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(photo credit: Barad Entertainment)
There's an obvious question I have for writer/director Mia Goldman, who is at the 23rd Jerusalem Film Festival to attend a screening of Open Window, her directorial debut. But I'm hesitant to ask.
Open Window is a remarkable film about a difficult subject, a rape and how it affects the lives of both the victim and her fiancee. Open Window has an honesty about it that manages to transcend the usual cinematic clich s concerning rape. As I was watching it, I kept wondering whether Goldman, who's had a stellar Hollywood career as a film editor on movies such as My Big Fat Greek Wedding and Julia Roberts' Something to Talk About, had based the movie on her own life.
Goldman graciously takes the pressure off at the beginning of the interview when she tells me that, while on location for another film, Crazy People, "I got raped."
But Open Window was never intended "to be a 'rape film,'" she says. "I wanted it to be a story that was universal. What I'm trying to say is that there's hope, but it's not about recovery. It's about something unexpected that was horrible and how the choices you make in response to what happens determine who you are."
In the aftermath of the attack, Goldman says, she was nearly fired from her editing job because she had to take time off. She credits Tom Barad, who produced Open Window and Crazy People, with helping her keep her job. "It was awful. So often, the victims are victimized again" after the attack, she says.
A crucial part of the film is how and when Izzy (played by Robin Tunney), a young Los Angeles photographer, decides to tell her friends and family about being raped by a stranger in her darkroom.
"It's a dark film because I wanted it to be realistic," Goldman says. "It's about how the evil [of the rape] spreads like cancer to everyone around the victim and her fianc , to varying degrees."
For a few moments, I am nervous I'll say something insensitive (as several characters do, especially Izzy's brassy but ultimately admirable mother, played in a bitterly comic turn by Cybill Shepherd). It also hits me that this is the first interview in which I was afraid to ask a filmmaker whether his or her movie was autobiographical.
Goldman soothes my anxieties, explaining that after a rape, many people simply don't know how to respond. In the movie, Izzy confounds expectations and frustrates her fianc by refusing to report the rape to police. Goldman, who also did not report her rape immediately, says, "Everyone has his own path. You can become better," but not necessarily by taking the expected steps. Goldman emphasizes that she is not against victims going to the police, but explains that in her film, Izzy "doesn't want to be a part of it [the police process]." Goldman got through her own experience with the help of her therapist, as Izzy eventually does in the film.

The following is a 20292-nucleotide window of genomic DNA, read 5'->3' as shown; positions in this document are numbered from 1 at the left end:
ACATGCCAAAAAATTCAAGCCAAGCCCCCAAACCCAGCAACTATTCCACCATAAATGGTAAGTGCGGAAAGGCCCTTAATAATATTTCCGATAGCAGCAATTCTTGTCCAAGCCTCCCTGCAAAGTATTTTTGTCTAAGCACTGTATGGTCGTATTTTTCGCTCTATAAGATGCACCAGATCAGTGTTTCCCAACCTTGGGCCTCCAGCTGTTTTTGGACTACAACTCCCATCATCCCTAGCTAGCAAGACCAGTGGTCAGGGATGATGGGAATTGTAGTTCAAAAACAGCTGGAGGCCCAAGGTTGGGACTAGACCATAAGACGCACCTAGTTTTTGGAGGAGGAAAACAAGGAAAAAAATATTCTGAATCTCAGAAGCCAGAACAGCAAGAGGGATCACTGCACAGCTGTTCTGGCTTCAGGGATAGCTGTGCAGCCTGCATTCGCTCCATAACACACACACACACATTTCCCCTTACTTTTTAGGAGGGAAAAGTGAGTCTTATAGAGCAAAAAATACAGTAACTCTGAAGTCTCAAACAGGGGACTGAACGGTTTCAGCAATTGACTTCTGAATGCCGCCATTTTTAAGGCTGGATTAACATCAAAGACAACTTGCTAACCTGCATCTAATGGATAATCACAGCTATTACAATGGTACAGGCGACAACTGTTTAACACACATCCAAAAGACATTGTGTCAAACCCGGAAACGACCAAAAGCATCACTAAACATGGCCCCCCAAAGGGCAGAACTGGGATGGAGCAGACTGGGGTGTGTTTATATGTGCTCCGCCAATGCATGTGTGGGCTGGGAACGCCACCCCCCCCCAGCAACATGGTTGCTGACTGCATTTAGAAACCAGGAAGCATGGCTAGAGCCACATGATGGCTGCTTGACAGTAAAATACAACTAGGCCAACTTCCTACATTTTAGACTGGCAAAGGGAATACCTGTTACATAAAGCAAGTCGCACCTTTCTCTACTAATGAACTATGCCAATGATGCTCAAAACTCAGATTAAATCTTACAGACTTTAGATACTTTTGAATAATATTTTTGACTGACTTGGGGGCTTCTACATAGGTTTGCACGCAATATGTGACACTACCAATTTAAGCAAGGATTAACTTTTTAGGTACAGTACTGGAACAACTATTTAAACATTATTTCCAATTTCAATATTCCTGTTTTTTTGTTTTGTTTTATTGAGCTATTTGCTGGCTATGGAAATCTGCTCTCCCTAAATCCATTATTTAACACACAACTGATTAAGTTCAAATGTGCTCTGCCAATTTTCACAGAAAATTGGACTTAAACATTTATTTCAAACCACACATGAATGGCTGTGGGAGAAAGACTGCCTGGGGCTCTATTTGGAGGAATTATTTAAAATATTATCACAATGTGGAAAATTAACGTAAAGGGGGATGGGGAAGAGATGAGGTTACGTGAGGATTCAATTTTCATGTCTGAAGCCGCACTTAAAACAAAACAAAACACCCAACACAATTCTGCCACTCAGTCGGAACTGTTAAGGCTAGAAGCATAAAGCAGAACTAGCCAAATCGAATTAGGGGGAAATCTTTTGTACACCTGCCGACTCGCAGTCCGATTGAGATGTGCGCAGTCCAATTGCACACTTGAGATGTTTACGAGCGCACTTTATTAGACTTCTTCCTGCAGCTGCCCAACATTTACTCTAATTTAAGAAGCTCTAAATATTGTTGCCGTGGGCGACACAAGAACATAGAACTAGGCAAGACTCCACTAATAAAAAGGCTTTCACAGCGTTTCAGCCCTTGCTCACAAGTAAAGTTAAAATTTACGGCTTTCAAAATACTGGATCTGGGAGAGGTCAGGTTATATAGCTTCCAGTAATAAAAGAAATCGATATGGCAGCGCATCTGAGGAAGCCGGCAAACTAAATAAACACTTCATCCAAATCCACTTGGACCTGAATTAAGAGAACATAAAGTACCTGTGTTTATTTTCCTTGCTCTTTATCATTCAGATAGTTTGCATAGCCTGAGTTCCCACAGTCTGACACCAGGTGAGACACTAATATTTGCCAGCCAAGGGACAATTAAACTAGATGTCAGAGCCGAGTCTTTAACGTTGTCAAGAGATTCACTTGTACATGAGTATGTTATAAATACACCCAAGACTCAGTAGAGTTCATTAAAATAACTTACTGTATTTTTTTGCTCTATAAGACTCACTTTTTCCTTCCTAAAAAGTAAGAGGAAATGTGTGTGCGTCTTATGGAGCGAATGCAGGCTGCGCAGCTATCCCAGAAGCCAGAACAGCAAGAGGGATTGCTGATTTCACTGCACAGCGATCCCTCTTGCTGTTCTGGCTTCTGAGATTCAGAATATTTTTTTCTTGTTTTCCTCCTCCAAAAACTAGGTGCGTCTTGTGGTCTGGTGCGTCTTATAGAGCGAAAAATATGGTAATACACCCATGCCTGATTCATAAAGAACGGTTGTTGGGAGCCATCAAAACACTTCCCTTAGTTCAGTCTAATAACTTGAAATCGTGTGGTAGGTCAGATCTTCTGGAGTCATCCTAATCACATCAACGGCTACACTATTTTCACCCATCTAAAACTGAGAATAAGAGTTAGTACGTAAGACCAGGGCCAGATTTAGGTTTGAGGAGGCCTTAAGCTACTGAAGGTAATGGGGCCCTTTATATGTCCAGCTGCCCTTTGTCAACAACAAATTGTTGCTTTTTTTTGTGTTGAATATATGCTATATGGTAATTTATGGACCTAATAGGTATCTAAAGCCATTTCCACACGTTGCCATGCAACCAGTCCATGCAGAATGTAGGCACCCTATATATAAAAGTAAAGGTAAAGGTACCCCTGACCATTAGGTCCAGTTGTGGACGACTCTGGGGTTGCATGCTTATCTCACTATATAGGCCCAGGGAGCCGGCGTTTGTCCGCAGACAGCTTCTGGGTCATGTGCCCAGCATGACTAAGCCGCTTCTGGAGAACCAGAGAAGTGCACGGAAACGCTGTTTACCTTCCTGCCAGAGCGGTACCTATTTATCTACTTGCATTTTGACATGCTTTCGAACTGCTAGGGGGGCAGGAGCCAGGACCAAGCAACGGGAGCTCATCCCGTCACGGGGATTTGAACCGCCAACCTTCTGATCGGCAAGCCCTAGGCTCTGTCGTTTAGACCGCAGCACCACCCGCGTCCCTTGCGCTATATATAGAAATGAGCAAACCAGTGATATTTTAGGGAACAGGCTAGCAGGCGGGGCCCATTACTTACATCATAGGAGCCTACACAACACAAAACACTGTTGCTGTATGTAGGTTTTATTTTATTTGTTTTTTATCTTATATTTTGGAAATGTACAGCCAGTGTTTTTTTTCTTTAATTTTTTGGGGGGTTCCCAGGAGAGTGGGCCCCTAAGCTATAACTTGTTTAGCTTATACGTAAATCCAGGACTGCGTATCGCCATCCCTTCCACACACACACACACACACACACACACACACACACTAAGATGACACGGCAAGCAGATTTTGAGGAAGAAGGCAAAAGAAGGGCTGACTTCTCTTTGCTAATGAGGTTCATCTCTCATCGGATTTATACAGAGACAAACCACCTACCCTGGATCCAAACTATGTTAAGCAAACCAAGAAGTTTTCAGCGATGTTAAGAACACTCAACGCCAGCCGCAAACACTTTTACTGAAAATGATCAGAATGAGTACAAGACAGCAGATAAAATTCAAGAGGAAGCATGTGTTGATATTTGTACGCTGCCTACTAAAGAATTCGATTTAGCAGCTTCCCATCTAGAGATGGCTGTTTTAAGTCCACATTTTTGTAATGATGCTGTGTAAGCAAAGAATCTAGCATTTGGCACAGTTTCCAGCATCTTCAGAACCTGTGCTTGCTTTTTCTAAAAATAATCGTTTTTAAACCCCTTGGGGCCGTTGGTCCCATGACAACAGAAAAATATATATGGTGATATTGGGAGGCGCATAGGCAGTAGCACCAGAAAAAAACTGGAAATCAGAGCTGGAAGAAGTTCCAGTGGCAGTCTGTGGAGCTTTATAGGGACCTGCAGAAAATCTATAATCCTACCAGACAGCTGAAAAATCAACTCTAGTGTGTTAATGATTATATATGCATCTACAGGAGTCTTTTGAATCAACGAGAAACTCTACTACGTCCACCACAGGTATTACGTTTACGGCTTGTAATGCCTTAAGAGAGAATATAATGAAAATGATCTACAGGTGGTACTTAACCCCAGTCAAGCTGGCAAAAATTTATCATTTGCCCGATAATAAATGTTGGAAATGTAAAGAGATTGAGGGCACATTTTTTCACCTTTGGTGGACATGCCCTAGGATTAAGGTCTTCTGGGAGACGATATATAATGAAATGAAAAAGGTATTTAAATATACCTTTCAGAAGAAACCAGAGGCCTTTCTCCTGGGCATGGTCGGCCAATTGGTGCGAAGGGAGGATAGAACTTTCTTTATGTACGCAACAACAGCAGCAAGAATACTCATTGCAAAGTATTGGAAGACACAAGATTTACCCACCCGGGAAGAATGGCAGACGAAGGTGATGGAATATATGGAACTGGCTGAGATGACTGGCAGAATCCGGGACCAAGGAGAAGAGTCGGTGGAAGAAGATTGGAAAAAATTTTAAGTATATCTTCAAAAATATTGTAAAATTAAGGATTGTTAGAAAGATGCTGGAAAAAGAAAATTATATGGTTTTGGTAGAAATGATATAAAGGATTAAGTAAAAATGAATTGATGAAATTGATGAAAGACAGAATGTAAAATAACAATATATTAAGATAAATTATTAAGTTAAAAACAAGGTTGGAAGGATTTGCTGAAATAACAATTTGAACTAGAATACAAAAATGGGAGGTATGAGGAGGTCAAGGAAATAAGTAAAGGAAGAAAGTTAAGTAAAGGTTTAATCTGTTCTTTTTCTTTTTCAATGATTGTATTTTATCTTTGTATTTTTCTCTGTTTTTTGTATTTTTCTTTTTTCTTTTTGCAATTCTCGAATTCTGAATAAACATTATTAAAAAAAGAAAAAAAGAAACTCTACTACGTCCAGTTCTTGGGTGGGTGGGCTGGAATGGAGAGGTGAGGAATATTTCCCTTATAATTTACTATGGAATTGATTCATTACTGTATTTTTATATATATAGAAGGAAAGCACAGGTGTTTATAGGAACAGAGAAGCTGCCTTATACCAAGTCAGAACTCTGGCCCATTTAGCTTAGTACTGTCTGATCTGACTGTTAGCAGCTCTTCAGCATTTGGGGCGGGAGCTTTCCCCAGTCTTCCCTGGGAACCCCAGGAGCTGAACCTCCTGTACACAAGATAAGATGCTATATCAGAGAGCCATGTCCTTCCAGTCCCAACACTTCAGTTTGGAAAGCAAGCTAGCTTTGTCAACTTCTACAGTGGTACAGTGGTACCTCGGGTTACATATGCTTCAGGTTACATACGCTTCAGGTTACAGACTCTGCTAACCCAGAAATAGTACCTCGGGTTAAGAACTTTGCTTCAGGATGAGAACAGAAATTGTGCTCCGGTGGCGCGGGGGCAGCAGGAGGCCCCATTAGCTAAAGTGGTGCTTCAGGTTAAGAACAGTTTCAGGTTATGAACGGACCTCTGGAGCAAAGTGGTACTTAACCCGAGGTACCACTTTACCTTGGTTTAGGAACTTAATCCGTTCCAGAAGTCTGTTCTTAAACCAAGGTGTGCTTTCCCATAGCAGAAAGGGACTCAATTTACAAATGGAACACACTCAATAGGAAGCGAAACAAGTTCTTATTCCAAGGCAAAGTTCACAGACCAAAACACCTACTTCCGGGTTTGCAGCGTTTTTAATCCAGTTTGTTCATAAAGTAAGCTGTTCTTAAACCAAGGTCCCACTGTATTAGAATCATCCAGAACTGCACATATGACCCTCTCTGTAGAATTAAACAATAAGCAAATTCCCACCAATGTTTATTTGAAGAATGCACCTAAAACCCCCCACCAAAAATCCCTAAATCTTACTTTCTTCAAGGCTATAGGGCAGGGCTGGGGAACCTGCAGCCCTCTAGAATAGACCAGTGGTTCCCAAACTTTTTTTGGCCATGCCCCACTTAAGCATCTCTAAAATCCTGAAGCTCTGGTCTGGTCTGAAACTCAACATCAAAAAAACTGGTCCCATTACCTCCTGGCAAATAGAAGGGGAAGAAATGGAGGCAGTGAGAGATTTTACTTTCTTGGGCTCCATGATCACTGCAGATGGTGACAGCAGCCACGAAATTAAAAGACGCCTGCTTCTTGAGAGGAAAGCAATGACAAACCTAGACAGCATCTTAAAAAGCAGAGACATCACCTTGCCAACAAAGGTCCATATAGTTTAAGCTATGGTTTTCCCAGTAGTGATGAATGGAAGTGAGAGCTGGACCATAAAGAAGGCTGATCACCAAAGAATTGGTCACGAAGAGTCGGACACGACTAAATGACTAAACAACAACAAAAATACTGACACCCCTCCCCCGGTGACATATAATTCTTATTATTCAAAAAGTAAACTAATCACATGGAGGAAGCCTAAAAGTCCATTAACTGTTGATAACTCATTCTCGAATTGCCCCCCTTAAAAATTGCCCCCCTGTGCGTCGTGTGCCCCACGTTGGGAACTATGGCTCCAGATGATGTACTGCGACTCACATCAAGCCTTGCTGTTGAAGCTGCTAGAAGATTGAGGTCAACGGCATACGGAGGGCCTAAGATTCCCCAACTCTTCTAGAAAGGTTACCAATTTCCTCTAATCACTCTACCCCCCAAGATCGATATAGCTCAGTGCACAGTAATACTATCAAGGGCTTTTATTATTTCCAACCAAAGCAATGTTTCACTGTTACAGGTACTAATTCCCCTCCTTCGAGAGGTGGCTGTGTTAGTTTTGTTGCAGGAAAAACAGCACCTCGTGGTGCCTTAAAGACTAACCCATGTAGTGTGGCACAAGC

The film has struck a chord with festival audiences each time it has been shown. Barad, who is visiting Jerusalem with Goldman and her husband, recalls, "At Sundance, people would come up to Mia in the street. It was as if the movie was a window they could jump through to relate all their own traumas."
Goldman is proud that many men are moved by the story of the fiancee, who is neither the sensitive angel nor the brutal male chauvinist that the partners of rape victims are usually portrayed as on screen. Men have come up to her and told her, "This is my story. I couldn't talk to anyone about this," she said.
It isn't easy to write a screenplay about a horrific personal experience, and even harder to get such a movie produced. But Goldman, the daughter of Oscar-winning screenwriter Bo Goldman (One Flew Over the Cuckoo's Nest, Scent of a Woman), was able to work with some of the directors and producers she had known for years as an editor to bring Open Window to the screen.
Goldman managed to get an all-star supporting cast for the film - Shepherd , Elliott Gould and Shirley Knight (Bree's mother-in-law on Desperate Housewives and the star of The Group and The Rain People).
"To make this movie was a miracle. It's hard enough to get any independent movie made these days, and then to make one about such a difficult, uncomfortable subject is even harder. But we did it and now we hope to get it out there to more audiences," says Goldman.